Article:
Who would have thought that a piece of string could become a big-time string.
“The floss,” as many people call it, is a cord of thin filament used to remove food and dental plaque in between teeth that the toothbrush cannot reach.
The American Dental Association reports that up to 80 percent of plaque can be removed by the floss.
While it doesn’t seem to be that popular to many Filipinos, the floss has been around for a while, more than 200 years actually.
Dentist Levi Spear Parmly, of New Orleans, invented the first dental floss in 1819 although it was not commercially available until 1882 as un-waxed silk floss.
In 1898, the Johnson & Johnson Corporation received the first patent for dental floss. It was made of the same silk material that doctors used for surgical stitches.
The nylon floss came in the 1940s during World War II when Dr. Charles Bass, who developed it, found it to be better than silk because of its greater resistance to abrasion; the nylon version could also be produced in greater lengths and many sizes.
It was only in the 1970s that the floss really became a part of the oral care in many homes in North America. Today, the floss has become popular and packaged in convenient dispensers worldwide.
Dentists now recommend that people should floss once a day after or before a meal to reach the gaps between teeth and allow toothpaste fluoride to reach inaccessible gaps.
Now, according to ReportBuyer, sales of waxed floss had a significant market share in 2018.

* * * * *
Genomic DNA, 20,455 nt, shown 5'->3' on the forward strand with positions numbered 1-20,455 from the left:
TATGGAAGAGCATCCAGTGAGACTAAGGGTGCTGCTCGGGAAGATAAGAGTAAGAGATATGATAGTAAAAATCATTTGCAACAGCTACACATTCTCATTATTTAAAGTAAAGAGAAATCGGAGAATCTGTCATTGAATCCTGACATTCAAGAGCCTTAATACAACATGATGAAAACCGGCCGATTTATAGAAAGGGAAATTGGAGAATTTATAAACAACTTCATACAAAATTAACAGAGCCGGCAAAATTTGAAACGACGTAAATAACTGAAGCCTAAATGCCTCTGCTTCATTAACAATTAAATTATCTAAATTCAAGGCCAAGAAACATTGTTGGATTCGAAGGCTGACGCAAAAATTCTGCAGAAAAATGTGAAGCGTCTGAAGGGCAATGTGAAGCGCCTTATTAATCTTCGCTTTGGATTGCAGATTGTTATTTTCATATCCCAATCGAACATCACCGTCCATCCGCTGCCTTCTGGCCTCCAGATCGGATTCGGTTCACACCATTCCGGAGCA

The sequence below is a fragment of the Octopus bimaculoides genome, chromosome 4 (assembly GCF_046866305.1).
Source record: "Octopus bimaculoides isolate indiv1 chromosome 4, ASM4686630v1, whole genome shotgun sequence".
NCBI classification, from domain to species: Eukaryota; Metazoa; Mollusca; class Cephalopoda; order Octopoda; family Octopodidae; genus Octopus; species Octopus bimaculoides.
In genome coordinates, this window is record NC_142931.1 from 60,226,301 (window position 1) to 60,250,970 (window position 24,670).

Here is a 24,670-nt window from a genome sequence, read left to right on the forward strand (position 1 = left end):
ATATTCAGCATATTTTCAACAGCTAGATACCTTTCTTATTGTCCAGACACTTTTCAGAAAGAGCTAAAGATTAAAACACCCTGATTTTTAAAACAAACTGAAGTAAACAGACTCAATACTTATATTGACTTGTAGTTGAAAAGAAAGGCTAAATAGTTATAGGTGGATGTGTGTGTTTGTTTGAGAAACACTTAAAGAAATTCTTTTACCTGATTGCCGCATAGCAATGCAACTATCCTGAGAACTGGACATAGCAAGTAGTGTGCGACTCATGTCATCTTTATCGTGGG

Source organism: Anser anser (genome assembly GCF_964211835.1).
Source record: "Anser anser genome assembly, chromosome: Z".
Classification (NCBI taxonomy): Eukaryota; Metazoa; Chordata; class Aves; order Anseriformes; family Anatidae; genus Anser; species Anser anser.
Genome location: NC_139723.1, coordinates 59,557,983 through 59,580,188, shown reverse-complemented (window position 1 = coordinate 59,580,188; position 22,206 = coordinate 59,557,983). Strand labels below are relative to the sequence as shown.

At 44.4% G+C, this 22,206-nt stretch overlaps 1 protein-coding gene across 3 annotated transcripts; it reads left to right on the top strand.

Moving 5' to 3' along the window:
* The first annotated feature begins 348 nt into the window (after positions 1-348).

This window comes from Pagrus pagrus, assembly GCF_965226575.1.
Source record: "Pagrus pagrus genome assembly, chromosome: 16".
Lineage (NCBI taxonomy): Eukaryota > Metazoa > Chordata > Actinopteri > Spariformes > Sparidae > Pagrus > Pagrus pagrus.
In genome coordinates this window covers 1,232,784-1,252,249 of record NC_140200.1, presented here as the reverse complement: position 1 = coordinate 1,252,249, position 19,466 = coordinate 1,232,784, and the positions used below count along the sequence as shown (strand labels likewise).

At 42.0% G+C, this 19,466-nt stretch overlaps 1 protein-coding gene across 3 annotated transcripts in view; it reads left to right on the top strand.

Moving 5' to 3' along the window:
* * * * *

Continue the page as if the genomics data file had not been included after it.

It is a trend expected to continue, said Reportbuyer, an industry intelligence provider.
Factors such as a diverse range of product offerings will play a significant role in the waxed floss segment to maintain its market position.
Among the positive factors are the rising oral awareness among consumers, increasing number of innovative products and growing market penetration of dental care products.
However, adverse health implications due to incorrect use of dental floss products, availability of substitute products, and high competition from private label brands may hamper the growth of the dental floss industry, ReportBuyer said.
It said consumers are increasingly becoming aware of the health risks associated with bad oral health.
Flossing is prevalent in developed countries across North America, the Western Europe and the American Dental Association recommends the use of interdental cleaners such as floss for better care of teeth and gums.
There are even automated floss dispensers, attached to bathroom walls and mirrors reminding users to floss after brushing. Automated floss dispensers integrated with LEDs that alert users who forget to floss are now under development.
The rising popularity of automated floss dispensers is one of the major trends influencing the market’s growth, ReportBuyer said./WDJ